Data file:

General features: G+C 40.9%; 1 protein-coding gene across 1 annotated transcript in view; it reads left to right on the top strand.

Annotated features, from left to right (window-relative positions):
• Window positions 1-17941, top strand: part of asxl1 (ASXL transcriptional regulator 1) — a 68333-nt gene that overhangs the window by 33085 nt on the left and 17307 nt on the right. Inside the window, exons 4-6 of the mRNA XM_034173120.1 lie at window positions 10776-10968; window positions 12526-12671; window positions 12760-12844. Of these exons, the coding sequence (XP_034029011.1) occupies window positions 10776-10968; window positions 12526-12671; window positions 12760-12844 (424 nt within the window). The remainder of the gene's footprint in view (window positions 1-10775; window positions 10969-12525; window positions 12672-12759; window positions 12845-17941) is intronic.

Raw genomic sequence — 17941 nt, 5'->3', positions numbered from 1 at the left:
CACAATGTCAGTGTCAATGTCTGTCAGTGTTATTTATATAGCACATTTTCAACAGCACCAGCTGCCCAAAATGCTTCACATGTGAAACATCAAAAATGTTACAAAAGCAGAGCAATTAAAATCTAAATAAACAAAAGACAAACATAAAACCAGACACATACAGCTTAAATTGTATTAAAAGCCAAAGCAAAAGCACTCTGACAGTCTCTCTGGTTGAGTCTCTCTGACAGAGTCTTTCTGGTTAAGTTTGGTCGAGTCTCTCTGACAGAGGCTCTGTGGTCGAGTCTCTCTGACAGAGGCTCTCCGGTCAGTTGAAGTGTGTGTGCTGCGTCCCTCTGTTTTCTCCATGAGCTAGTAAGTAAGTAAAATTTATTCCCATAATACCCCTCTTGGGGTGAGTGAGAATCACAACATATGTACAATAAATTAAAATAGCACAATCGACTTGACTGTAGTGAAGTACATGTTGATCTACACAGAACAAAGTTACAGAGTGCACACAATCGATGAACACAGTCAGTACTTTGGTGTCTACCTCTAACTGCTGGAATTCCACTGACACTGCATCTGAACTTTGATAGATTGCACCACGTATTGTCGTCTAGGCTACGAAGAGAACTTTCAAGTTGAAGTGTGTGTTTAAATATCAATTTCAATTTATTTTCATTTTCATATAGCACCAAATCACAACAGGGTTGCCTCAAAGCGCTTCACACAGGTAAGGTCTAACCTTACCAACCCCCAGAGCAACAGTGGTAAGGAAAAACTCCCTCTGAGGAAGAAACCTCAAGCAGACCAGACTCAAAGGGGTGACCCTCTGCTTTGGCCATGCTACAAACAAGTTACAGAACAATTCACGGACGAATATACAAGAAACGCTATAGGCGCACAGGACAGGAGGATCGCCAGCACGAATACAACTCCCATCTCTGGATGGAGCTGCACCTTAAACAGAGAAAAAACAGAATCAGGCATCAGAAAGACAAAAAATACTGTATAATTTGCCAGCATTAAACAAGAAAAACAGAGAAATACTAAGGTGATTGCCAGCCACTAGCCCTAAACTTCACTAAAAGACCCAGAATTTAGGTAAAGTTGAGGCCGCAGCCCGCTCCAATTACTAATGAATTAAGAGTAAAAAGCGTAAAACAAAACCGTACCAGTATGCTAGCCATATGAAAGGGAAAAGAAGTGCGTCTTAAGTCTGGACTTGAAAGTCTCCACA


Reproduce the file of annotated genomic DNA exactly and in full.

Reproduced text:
General features: G+C 40.9%; 1 protein-coding gene across 1 annotated transcript in view; it reads left to right on the top strand.

Annotated features, from left to right (window-relative positions):
• Window positions 1-17941, top strand: part of asxl1 (ASXL transcriptional regulator 1) — a 68333-nt gene that overhangs the window by 33085 nt on the left and 17307 nt on the right. Inside the window, exons 4-6 of the mRNA XM_034173120.1 lie at window positions 10776-10968; window positions 12526-12671; window positions 12760-12844. Of these exons, the coding sequence (XP_034029011.1) occupies window positions 10776-10968; window positions 12526-12671; window positions 12760-12844 (424 nt within the window). The remainder of the gene's footprint in view (window positions 1-10775; window positions 10969-12525; window positions 12672-12759; window positions 12845-17941) is intronic.

Raw genomic sequence — 17941 nt, 5'->3', positions numbered from 1 at the left:
CACAATGTCAGTGTCAATGTCTGTCAGTGTTATTTATATAGCACATTTTCAACAGCACCAGCTGCCCAAAATGCTTCACATGTGAAACATCAAAAATGTTACAAAAGCAGAGCAATTAAAATCTAAATAAACAAAAGACAAACATAAAACCAGACACATACAGCTTAAATTGTATTAAAAGCCAAAGCAAAAGCACTCTGACAGTCTCTCTGGTTGAGTCTCTCTGACAGAGTCTTTCTGGTTAAGTTTGGTCGAGTCTCTCTGACAGAGGCTCTGTGGTCGAGTCTCTCTGACAGAGGCTCTCCGGTCAGTTGAAGTGTGTGTGCTGCGTCCCTCTGTTTTCTCCATGAGCTAGTAAGTAAGTAAAATTTATTCCCATAATACCCCTCTTGGGGTGAGTGAGAATCACAACATATGTACAATAAATTAAAATAGCACAATCGACTTGACTGTAGTGAAGTACATGTTGATCTACACAGAACAAAGTTACAGAGTGCACACAATCGATGAACACAGTCAGTACTTTGGTGTCTACCTCTAACTGCTGGAATTCCACTGACACTGCATCTGAACTTTGATAGATTGCACCACGTATTGTCGTCTAGGCTACGAAGAGAACTTTCAAGTTGAAGTGTGTGTTTAAATATCAATTTCAATTTATTTTCATTTTCATATAGCACCAAATCACAACAGGGTTGCCTCAAAGCGCTTCACACAGGTAAGGTCTAACCTTACCAACCCCCAGAGCAACAGTGGTAAGGAAAAACTCCCTCTGAGGAAGAAACCTCAAGCAGACCAGACTCAAAGGGGTGACCCTCTGCTTTGGCCATGCTACAAACAAGTTACAGAACAATTCACGGACGAATATACAAGAAACGCTATAGGCGCACAGGACAGGAGGATCGCCAGCACGAATACAACTCCCATCTCTGGATGGAGCTGCACCTTAAACAGAGAAAAAACAGAATCAGGCATCAGAAAGACAAAAAATACTGTATAATTTGCCAGCATTAAACAAGAAAAACAGAGAAATACTAAGGTGATTGCCAGCCACTAGCCCTAAACTTCACTAAAAGACCCAGAATTTAGGTAAAGTTGAGGCCGCAGCCCGCTCCAATTACTAATGAATTAAGAGTAAAAAGCGTAAAACAAAACCGTACCAGTATGCTAGCCATATGAAAGGGAAAAGAAGTGCGTCTTAAGTCTGGACTTGAAAGTCTCCACA